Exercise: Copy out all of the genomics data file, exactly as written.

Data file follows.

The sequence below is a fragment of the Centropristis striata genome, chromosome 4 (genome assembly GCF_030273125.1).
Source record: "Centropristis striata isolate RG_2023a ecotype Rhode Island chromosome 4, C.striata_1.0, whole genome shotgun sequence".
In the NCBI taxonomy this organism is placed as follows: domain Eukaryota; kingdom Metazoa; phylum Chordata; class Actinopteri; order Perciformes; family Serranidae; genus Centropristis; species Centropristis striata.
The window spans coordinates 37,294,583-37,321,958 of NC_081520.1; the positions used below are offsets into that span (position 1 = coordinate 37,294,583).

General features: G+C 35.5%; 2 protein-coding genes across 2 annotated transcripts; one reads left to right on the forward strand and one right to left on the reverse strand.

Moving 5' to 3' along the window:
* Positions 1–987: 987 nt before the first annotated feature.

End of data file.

The sequence below is a fragment of the Centropristis striata genome, chromosome 4 (genome assembly GCF_030273125.1).
Source record: "Centropristis striata isolate RG_2023a ecotype Rhode Island chromosome 4, C.striata_1.0, whole genome shotgun sequence".
In the NCBI taxonomy this organism is placed as follows: domain Eukaryota; kingdom Metazoa; phylum Chordata; class Actinopteri; order Perciformes; family Serranidae; genus Centropristis; species Centropristis striata.
The window spans coordinates 37,294,583-37,321,958 of NC_081520.1; the positions used below are offsets into that span (position 1 = coordinate 37,294,583).

General features: G+C 35.5%; 2 protein-coding genes across 2 annotated transcripts; one reads left to right on the forward strand and one right to left on the reverse strand.

Moving 5' to 3' along the window:
* Positions 1–987: 987 nt before the first annotated feature.